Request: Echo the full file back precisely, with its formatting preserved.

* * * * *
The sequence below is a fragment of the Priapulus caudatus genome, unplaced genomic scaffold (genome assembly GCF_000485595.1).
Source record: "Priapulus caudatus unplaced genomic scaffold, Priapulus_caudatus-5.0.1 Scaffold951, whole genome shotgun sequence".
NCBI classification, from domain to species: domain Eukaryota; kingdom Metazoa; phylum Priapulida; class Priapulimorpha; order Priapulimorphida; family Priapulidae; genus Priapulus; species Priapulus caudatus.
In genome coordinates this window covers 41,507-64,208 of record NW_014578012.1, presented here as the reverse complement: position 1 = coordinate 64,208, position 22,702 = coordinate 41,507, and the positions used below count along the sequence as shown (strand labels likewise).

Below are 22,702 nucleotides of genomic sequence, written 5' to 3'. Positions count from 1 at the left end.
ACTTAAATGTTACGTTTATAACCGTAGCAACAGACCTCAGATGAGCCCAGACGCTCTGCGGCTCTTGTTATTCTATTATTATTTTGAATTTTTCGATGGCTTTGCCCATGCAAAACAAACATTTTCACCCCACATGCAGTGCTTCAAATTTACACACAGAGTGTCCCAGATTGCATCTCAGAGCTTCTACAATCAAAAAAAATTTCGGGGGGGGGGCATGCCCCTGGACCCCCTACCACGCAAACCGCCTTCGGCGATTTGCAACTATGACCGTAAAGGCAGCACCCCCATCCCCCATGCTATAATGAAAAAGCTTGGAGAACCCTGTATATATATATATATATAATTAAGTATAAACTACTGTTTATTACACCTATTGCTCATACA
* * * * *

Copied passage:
The sequence below is a fragment of the Priapulus caudatus genome, unplaced genomic scaffold (genome assembly GCF_000485595.1).
Source record: "Priapulus caudatus unplaced genomic scaffold, Priapulus_caudatus-5.0.1 Scaffold951, whole genome shotgun sequence".
NCBI classification, from domain to species: domain Eukaryota; kingdom Metazoa; phylum Priapulida; class Priapulimorpha; order Priapulimorphida; family Priapulidae; genus Priapulus; species Priapulus caudatus.
In genome coordinates this window covers 41,507-64,208 of record NW_014578012.1, presented here as the reverse complement: position 1 = coordinate 64,208, position 22,702 = coordinate 41,507, and the positions used below count along the sequence as shown (strand labels likewise).

Below are 22,702 nucleotides of genomic sequence, written 5' to 3'. Positions count from 1 at the left end.
ACTTAAATGTTACGTTTATAACCGTAGCAACAGACCTCAGATGAGCCCAGACGCTCTGCGGCTCTTGTTATTCTATTATTATTTTGAATTTTTCGATGGCTTTGCCCATGCAAAACAAACATTTTCACCCCACATGCAGTGCTTCAAATTTACACACAGAGTGTCCCAGATTGCATCTCAGAGCTTCTACAATCAAAAAAAATTTCGGGGGGGGGGCATGCCCCTGGACCCCCTACCACGCAAACCGCCTTCGGCGATTTGCAACTATGACCGTAAAGGCAGCACCCCCATCCCCCATGCTATAATGAAAAAGCTTGGAGAACCCTGTATATATATATATATATAATTAAGTATAAACTACTGTTTATTACACCTATTGCTCATACA